SFWA, Seinfeld, and the Ribbon Bullies

I am not a member of the Science Fiction Writers of America, though I did spend my teen years and much of my twenties dreaming of the day when I would qualify. Back then, membership in SFWA was the ultimate stamp of legitimacy, beyond even having a book on the shelves (which I didn’t) or an agent in your corner (which I did).

Much like the “inevitableSarah Hoyt, though, I eventually soured on SFWA. Granting agents and editors membership in a organization meant to advocate for and protect writers against agents, editors, and publishers just felt like an inherent conflict of interest. How diligent SFWA, made up of writers, would be in taking on a major publisher despite possible repercussions to their own careers also seemed worth a little concern, because human nature. And SFWA generally appeared to be focused more on policing the low-hanging fruit of small publishers than on the contract terms and practices of the majors, though maybe their real victories really were behind the scenes.

More and more, SFWA just seemed locked into the “past.” Even today, three short story sales to a “qualifying” market decades ago gets you for membership, but a big-selling indie novel counts for nothing. And when Amazon tried for better terms with IPG, SFWA came down squarely on the distributor’s side, as if maintaining higher book prices in a genre increasingly filled with lower-priced indies was a smart business move to protect their authors.

Then came that SWFA Bulletin cover, the Resnick/Malzberg columns, the Vox Day explusion, yadda yadda, and we have the perfect storm that’s either “Angry Racist Sexist Dinosaurs Who Don’t Want Women and Minorities to Write SF and Should Just Go Away vs. the Inclusive and Diverse Writers of the Future” or “Writers Who Care About Story First and Free Expression vs. the PC Message Fiction Inclusion Checklisting Social Justice Warriors Who Want to Tell You What to Read,” depending on which side you fell. And if you thought, then or now, there are some decent people on both sides who have a valid point or two along with some overreaction and overheated rhetoric, well, then you learned how Frank Sinatra must have felt when he was trying to get Dean Martin and Jerry Lewis back together.

This Dave Truesdale petition against the job description for the new Bulletin editor, though…

Wow. Just wow.

Are the new guidelines really just a harmless way to ensure inclusion and diversity? Are they a backdoor method to keep out certain social and political views (or even individual words) that an activist faction disagrees with? Is Dave Truesdale, a former SFWA member and Bulletin editor himself, a champion of Free Speech or a bad guy with an axe to grind, and has anyone told Larry Flynt those two things are now mutually exclusive? Are giants in the field like Robert Silverberg, David Gerrold, and Norman Spinrad, who all signed the petition, really just ignorant fools with no clue what the First Amendment actually means? And would those criticizing the petition and its signatories with legalistic parsing that SFWA, as a private organization, can do whatever it wants still accept that reasoning if their next “dangerous vision” found itself on the chopping block because a “select volunteer” deemed it offensive?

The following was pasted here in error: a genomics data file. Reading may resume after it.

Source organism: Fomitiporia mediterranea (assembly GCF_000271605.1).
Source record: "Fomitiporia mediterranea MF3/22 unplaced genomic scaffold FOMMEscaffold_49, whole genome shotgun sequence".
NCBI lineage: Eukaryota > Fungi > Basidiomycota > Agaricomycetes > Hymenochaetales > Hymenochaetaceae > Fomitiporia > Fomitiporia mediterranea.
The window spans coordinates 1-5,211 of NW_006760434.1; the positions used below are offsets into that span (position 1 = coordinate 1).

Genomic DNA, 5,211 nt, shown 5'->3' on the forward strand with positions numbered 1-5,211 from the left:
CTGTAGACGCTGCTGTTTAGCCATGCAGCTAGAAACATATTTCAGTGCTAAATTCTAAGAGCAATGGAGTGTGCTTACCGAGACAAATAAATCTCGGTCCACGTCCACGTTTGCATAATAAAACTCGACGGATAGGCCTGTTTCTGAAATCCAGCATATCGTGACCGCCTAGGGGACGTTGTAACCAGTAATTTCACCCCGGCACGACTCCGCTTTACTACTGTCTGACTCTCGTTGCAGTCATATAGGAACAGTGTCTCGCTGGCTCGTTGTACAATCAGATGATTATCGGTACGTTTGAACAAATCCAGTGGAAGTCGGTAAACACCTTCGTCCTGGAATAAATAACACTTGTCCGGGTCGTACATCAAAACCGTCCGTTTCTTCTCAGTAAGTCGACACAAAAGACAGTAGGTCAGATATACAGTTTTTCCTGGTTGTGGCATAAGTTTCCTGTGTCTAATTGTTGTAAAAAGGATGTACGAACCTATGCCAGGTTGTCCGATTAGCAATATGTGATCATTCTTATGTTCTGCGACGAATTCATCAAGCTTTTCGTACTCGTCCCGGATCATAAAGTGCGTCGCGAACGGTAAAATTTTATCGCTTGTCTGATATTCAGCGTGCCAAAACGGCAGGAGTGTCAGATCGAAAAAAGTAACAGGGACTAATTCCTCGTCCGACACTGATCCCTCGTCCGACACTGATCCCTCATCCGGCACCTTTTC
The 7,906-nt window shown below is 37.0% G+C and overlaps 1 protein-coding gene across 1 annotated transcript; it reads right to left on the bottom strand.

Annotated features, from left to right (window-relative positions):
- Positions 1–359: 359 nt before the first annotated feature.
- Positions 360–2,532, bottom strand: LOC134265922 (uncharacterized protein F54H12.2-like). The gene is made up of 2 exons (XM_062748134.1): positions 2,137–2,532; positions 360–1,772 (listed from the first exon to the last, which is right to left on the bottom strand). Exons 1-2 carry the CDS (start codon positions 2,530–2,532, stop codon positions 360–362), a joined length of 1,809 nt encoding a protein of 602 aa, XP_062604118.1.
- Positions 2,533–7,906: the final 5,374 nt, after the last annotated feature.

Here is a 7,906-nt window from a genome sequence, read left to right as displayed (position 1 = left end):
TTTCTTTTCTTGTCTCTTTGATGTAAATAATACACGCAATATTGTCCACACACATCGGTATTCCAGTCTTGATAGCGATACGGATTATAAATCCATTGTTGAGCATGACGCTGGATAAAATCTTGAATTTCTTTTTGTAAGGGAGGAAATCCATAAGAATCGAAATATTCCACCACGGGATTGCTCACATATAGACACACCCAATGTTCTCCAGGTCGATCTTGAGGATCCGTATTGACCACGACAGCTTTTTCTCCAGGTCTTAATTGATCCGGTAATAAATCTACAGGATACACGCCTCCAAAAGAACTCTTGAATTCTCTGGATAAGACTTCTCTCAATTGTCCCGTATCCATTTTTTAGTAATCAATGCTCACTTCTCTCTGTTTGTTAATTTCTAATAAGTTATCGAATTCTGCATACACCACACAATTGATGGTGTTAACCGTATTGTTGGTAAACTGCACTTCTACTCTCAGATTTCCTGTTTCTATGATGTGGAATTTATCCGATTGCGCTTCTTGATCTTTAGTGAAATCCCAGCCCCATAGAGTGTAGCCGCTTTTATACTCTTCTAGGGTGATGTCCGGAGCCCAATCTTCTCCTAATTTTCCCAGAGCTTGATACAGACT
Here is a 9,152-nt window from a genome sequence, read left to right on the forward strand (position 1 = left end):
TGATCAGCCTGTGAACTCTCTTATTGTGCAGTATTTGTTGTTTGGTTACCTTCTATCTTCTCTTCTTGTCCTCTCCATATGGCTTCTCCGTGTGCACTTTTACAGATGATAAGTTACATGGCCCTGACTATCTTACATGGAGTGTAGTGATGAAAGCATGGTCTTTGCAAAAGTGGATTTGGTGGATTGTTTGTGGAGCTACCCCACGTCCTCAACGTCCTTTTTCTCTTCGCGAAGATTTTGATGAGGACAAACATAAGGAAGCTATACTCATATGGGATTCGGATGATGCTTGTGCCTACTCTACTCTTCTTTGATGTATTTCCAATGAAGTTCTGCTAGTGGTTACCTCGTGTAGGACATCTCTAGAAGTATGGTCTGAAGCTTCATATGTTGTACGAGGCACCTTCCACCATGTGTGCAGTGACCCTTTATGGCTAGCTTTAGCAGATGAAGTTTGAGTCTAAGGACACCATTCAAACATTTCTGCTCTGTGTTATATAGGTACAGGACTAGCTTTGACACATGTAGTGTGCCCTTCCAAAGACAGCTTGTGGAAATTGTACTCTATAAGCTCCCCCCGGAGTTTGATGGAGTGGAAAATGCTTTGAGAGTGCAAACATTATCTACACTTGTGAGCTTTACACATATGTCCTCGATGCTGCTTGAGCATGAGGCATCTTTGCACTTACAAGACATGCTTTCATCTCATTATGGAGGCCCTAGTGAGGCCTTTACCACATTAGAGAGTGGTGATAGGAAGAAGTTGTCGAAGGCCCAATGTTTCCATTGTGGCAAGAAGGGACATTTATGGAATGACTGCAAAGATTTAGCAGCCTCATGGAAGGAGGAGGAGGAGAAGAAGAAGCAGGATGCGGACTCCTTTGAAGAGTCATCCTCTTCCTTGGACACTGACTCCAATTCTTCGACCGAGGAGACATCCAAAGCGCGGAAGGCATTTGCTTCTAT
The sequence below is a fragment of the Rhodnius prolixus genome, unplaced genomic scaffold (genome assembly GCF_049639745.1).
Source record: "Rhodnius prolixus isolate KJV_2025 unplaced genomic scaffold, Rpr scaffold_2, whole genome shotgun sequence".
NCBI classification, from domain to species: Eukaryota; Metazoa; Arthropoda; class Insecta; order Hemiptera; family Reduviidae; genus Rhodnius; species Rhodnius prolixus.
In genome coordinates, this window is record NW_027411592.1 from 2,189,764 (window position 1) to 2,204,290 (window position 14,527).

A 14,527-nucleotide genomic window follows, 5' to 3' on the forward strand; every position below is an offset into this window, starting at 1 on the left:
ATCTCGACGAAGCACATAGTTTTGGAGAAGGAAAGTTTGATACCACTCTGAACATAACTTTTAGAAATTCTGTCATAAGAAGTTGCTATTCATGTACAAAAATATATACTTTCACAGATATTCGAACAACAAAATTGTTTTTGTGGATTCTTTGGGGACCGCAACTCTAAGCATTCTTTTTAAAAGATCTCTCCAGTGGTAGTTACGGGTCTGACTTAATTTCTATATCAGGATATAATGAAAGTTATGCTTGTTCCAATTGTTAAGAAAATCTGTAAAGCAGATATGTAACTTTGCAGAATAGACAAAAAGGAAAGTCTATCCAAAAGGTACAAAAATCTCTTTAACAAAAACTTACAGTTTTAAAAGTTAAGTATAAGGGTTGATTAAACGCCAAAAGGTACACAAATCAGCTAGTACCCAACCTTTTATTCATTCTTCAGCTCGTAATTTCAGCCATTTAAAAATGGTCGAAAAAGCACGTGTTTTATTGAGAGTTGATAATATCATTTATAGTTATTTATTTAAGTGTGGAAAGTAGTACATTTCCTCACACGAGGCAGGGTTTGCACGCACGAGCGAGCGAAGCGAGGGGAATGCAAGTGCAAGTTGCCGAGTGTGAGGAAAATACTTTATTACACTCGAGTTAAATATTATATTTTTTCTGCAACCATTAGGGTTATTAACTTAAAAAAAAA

My mind, it boggles.

More amazing is the reaction to writers like Amy Sterling Casil, Carolyn J. Cherryh, Sheila Finch, Susan Shwartz, Janis Ian, Nancy Kress, and Mercedes Lackey signing the petition. Which range from This woman science fiction writer doesn’t want women to write science fiction to This writer signed a petition about editorial guidelines for a publication few people even know about let alone read and therefore has betrayed me to I will never read this person again to These writers are banned from submitting to my small publishing house! (I’m sure SFWA will get on that last one right away.)

In other words, the SFWA controversies have now reached the “You’re no longer pure enough” stage of the outrage cycle. Like that Seinfeld episode where Kramer didn’t want to wear the ribbon at the AIDS walk—and got a beat down because if he didn’t wear the ribbon, he obviously wasn’t “against” AIDS.

I’m still trying to figure out which author who signed the petition is actually Kramer, but my money’s on David Gerrold, because I like him, and I like Kramer, but I’m also getting really tired of waiting for that next Chtorr novel…

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2 Responses to SFWA, Seinfeld, and the Ribbon Bullies

  1. LOL! Wesley I saw several “I’ll never buy anything by any of them again!” comments. One guy who was particularly vociferous, I looked up, and he turned out to be an adjunct art faculty member. Since I’m founding my own publishing company with a little bit more to it than “Hey! Let’s put on a show kids!” … it’s funny that people would feel compelled to make such statements – it’s rampant egoism. No one lost a single sale since these people weren’t buying anything in the first place.

    • I think when people really, truly give up on reading an author — for whatever reason — they tend to just quietly move on. The ones who want a “public break-up” so the author knows about it generally weren’t buying and reading that author anyway, like you say. They just want to make a point, and have other people give them kudos and credit for making it, I guess.

      Thanks for stopping by!

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